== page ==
|Publication:||Name: Journal of the New York State Nurses Association Publisher: New York State Nurses Association Audience: Academic Format: Magazine/Journal Subject: Health; Health care industry Copyright: COPYRIGHT 2010 New York State Nurses Association ISSN: 0028-7644|
|Issue:||Date: Fall-Winter, 2010 Source Volume: 41 Source Issue: 2|
I have been in the nursing profession for more than 40 years. I am
as excited about nursing now as I was when I graduated, perhaps even
more so. Why? Nursing always keeps my interest. I've had many
positions during my career but have always stayed in nursing. The field
is never dull, and there is so much to learn. One can work in critical
care, the operating suite, as a nurse manager, in infection control, or
as an educator. Yet although I worked in all of these somewhat disparate
areas, there was a core function to nursing that remained the same:
decreasing stress in the patient and family.
In this issue, the authors of two articles describe stress reduction suggestions to meet the needs of patients in very different settings. Klainberg, Ewing, and Ryan have written a timely article regarding stress reduction on the college campus. As we are all aware of various recent school shootings, we can no longer close our eyes to the reality of students' stress in both high schools and on college campuses. The authors describe how they began their campus wellness program, which included a stress reduction room. The cost was not prohibitive and served a much-needed purpose.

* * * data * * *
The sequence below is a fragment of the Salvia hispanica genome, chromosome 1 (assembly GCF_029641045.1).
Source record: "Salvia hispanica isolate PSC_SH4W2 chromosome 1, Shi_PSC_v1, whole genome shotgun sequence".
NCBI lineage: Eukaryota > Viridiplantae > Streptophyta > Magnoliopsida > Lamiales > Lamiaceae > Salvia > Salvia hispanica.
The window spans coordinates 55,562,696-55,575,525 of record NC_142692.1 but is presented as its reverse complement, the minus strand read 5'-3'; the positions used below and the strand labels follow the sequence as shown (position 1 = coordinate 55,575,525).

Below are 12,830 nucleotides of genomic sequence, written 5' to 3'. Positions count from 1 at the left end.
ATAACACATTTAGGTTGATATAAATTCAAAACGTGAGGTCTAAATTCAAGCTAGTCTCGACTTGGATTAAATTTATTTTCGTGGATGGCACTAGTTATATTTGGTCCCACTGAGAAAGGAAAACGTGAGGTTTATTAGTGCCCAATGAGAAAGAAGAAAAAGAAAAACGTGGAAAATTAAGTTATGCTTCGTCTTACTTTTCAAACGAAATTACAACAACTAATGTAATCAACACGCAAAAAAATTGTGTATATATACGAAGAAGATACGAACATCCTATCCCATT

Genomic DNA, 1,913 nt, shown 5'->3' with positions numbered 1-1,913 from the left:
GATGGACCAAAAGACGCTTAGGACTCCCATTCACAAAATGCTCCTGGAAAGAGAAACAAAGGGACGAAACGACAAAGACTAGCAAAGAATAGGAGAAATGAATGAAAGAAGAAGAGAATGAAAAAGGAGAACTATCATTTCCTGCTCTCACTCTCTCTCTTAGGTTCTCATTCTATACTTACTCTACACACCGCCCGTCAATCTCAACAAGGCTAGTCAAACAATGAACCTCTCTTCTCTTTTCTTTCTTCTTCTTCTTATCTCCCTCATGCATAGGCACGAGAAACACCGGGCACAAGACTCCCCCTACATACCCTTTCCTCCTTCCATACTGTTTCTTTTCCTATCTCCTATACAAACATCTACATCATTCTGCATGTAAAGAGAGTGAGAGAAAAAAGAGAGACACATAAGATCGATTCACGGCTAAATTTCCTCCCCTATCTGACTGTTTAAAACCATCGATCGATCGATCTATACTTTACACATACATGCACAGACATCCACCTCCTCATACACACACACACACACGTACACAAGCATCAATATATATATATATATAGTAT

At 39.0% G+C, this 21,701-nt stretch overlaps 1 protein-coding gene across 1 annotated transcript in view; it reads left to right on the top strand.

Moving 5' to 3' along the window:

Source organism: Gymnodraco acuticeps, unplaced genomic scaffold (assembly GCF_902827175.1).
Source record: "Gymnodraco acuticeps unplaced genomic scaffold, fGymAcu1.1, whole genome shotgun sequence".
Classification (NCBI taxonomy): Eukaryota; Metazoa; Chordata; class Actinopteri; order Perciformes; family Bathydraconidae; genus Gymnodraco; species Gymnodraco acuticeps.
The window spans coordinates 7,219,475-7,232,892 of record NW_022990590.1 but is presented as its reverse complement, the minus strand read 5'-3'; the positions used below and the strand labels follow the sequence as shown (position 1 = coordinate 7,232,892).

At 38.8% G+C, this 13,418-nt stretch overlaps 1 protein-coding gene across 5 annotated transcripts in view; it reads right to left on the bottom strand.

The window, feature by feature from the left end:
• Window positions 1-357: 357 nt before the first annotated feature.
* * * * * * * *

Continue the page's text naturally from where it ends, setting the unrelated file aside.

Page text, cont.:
In the second article in this issue, Hadsell discusses the feelings of disconnection, frustration, and fear that parents experience when their newborns are admitted to the neonatal intensive care unit. In other words, they feel stressed. New mothers, especially, want to care for their infants in every way possible. How can these mothers feel that they are helping with their hospitalized babies' care? Ms. Hadsell suggests that by initiating breast pumping, mothers will be able to maintain the ability to provide essential nutrition for the infant when he or she is ready to breastfeed. Who better than the postpartum nurse to teach these new mothers and, by doing so, to enable them to feel they are helping their infants by providing nourishment?
Yes, the field of nursing is exciting and continually evolving, as these articles affirm. Research publication is the key to spreading the word about best practices and advances in care. Please consider submitting a manuscript. Those on the editorial board would be glad to help support you in your publishing effort. For additional information and author guidelines, go to the publications area of www.nysna.org. To keep your own practice current, be sure to take advantage of the convenient CE opportunities also included in this issue; they start on page 17.
Melanie Kalman, PhD, CNS, RN
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